Tax Row Puts Opel Bailout Further In Doubt
German newspaper Die Welt had reported on Saturday that GM and Opel seems to be preparing for insolvency at Opel, having hired three law firms with renowned insolvency experts. GM denies the report, writes Reuters. “This scenario is currently not on the agenda,” a GM Europe spokesman told Reuters on Sunday. Note the careful usage of “currently” and “agenda.”
Die Welt says GM Europe would be advised by Baker & McKenzie as well as Clifford Chance, while the management of Adam Opel GmbH had hired Heidelberg-based firm Wellensiek. GM doesn’t deny that they have hired counsel: A GM Europe spokesman said the company had hired the firms to assess the effect of potential restructuring measures. Meanwhile, there is growing outrage in Germany about the fact that Opel never paid tax in Germany because it transferred profits to its U.S. parent.
This according to unnamed members of the German cabinet. “It cannot be that the German taxpayer has to save a company that transfers its profits to the United States,” Michael Fuchs of the Christian Democrats (CDU) told Bild am Sonntag. According to a report by Die Welt, it’s even worse: Opel paid €19.5m in taxes, but received a tax refund in the amount of €48.5m
A GM Europe spokesman did not comment on the reports but said the company had invested several billion Euros since 2002 in the expansion of Opel’s four German sites, a great deal of which went into the Ruesselsheim plant, near Frankfurt, where Opel has its headquarters.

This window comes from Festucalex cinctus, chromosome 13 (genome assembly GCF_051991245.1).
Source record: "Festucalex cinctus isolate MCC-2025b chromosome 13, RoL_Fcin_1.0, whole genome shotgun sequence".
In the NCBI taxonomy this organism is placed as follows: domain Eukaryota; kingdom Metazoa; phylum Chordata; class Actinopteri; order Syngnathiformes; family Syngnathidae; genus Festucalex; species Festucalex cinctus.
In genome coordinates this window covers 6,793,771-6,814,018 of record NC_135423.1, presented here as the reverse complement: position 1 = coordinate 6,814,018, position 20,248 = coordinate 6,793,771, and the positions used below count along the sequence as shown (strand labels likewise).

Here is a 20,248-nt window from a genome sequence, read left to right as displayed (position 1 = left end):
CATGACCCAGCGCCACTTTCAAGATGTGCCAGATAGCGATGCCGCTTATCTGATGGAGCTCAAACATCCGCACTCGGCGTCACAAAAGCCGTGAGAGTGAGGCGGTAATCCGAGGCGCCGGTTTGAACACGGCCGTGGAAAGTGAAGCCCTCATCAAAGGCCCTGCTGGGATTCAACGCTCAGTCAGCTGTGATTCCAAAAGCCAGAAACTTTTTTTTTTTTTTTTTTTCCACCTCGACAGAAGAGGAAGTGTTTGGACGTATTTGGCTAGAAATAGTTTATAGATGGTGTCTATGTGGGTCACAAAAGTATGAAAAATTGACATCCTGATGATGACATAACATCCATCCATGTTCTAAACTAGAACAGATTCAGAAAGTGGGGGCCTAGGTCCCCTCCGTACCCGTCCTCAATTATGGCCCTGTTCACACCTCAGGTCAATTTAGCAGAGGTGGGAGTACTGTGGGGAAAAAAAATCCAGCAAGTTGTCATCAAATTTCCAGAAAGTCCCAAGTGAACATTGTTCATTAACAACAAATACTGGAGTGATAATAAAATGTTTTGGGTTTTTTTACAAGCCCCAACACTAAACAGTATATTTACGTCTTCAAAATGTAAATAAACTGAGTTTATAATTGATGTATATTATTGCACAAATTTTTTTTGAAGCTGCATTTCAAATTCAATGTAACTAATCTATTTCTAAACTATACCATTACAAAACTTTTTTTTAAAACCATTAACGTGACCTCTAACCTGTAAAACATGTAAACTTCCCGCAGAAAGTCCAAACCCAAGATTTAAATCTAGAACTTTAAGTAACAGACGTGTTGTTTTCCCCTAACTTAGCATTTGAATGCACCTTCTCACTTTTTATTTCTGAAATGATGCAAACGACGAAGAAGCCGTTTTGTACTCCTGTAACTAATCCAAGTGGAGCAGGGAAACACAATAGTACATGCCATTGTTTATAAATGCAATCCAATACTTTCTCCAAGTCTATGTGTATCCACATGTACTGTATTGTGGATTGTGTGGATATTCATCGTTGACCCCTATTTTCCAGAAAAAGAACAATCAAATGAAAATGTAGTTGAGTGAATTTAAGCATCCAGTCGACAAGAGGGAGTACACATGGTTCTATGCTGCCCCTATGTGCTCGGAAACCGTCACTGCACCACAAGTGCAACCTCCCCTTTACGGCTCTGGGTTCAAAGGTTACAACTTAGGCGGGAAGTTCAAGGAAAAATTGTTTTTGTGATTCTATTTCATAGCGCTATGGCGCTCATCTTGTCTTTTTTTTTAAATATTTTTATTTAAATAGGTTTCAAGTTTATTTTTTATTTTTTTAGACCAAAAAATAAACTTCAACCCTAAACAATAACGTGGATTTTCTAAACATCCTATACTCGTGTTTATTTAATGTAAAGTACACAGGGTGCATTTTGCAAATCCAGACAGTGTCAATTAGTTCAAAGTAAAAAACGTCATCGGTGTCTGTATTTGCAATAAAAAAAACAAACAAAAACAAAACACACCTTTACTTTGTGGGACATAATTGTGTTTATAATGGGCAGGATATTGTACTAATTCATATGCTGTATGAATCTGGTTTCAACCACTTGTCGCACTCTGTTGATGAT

The tax imbroglio doesn’t help Opel’s chances to get government money. The German cabinet is clear on one aspect: The submitted business plan is not enough. Government spokesman Thomas Steg said: “It is totally clear that what Opel has put on our table is totally inadequate as a basis for a decision. A decision will take weeks, until end of March at least.” Pushing Opel further down the road to insolvency.
Here some tidbits from Berlin (courtesy Reuters:)
Finance Minister Peer Steinbrueck told students in Bonn on Monday he would be “very reserved” with regard to state aid for Opel, and that Opel management had not yet provided the government with an adequate concept for the carmaker’s future.
Chancellor Angela Merkel has left open the possibility of granting Opel state aid, but last week she told fellow Christian Democrats that the carmaker is not systemically crucial to the German economy, a party official told Reuters.
Interior Minister Wolfgang Schaeuble said in a newspaper interview on Friday that insolvency could be an option for Opel though it need not mean the carmaker going bust.
Foreign Minister Frank-Walter Steinmeier, who will lead the SPD’s challenge against Merkel in the election, has branded Schaeuble “irresponsible” for bringing up potential insolvency.
An Economy Ministry spokesman said the government was not preparing a change to German insolvency law to help Opel.
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